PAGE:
The Ten Commandments of Number 10

The Ten Commandments go way, way back to the days before paper had been invented, and were carved on tablets of stone by Moses. They made their debut in the book of Exodus and went on to play a starring role in its smash-hit sequel, Deuteronomy. This simple and unambiguous guide on life and how to live it has held a key position in Judeo-Christian culture ever since. But how do today’s spiritual leaders see the Ten Commandments? Are they living up to them? Do they need any changes or clarification?

We asked Prime Minister Boris Johnson and chief Parliamentary God-botherer Jacob Rees-Mogg for their thoughts.

1) I am the Lord thy God: thou shalt not have strange Gods before me

REES-MOGG: This seems perfectly self-explanatory to me. Why would anyone want a god who wasn’t me? This one is a definite keeper.

Cthulhu - better looking than Jacob Rees-Mogg?
Cthulhu – an ugly sod, but easier on the eye than Rees-Mogg

JOHNSON: Yes, the Big Lad was certainly on form that day. I couldn’t put it any better myself, I am the Lord thy God and anyone who says otherwise deserves to be struck by lightning. Or a big, burly copper with a baton, at the very least.

2) Thou shall not take the name of the Lord thy God in vain

REES-MOGG: Absolutely! There’s nothing quite so annoying as when I hear people use phrases like “Mogging hell!” or “what a Mogg-up!” I am petitioning the Home Secretary to introduce a £10,000 fine for such disrespectful behaviour.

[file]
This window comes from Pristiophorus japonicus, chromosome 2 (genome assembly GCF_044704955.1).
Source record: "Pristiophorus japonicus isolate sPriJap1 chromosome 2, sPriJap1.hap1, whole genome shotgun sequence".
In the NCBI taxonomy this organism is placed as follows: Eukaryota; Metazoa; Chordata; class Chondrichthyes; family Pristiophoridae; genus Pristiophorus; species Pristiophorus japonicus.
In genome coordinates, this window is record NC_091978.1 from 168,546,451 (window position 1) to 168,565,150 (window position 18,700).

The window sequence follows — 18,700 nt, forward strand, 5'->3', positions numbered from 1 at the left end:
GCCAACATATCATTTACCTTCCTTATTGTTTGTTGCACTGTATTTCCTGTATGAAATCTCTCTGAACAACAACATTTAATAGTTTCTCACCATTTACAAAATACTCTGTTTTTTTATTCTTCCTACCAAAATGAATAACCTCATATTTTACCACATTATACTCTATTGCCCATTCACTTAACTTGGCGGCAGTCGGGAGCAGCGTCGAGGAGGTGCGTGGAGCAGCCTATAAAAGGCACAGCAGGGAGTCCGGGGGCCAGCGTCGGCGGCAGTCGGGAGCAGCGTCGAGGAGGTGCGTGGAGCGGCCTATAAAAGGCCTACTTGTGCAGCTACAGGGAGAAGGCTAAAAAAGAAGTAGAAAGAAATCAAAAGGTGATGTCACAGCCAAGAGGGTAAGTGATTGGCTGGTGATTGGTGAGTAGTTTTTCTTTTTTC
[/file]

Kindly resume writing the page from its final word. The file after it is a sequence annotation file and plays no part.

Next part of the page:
JOHNSON: Oh God! Is that really a thing? I quite like hearing my name, to be honest. Can’t we tweak it just to stop people calling me a big, fat, feckless, alcoholic nincompoop with the morals of an alley cat?

3) Remember to keep holy the Lord’s Day

REES-MOGG: I’m all for a spot of rest and have often been known to have a kip in The House. I’m not really sure why this commandment is only applicable to Sundays. I can only imagine that if there had been one for each of the other days, we’d have sixteen commandments and that would be too many for the average peasant to remember.

The Ten Tory Commandments

JOHNSON: Quite. As long as the lights are on and the pubs are staffed, no one should really have to work on a Sunday. Well, obviously chauffeurs, housemaids and the like, but you catch my drift. Proper people shouldn’t have to work on Sundays.

4) Honour thy father and thy mother

REES-MOGG: Pater was a Cabinet Minister, too. Of course, I honour him. Logic would suggest that Mater was a female of some description, so I’m not sure that I get the second bit.

JOHNSON: My father is a loveable old rogue. Just like me, only older. It’s impossible not to like the chap. My mother had an unfortunate tendency to head-butt his fist but I’m sure that she meant well. I’m inclined to agree with Rees-Mogg, though, we could shorten this one a little. We could sell it as some kind of “green initiative”, cut down on the ink used in Bibles and all that. Write that one down, somebody.

5) Thou shalt not kill

REES-MOGG: Well this one simply stands to reason, does it not? But why is it so specific? A chap shouldn’t unblock drains, sweep floors, change lightbulbs or anything else that he can hire a tradesman to do. I can only imagine that there wasn’t sufficient room on the stone tablets to list everything.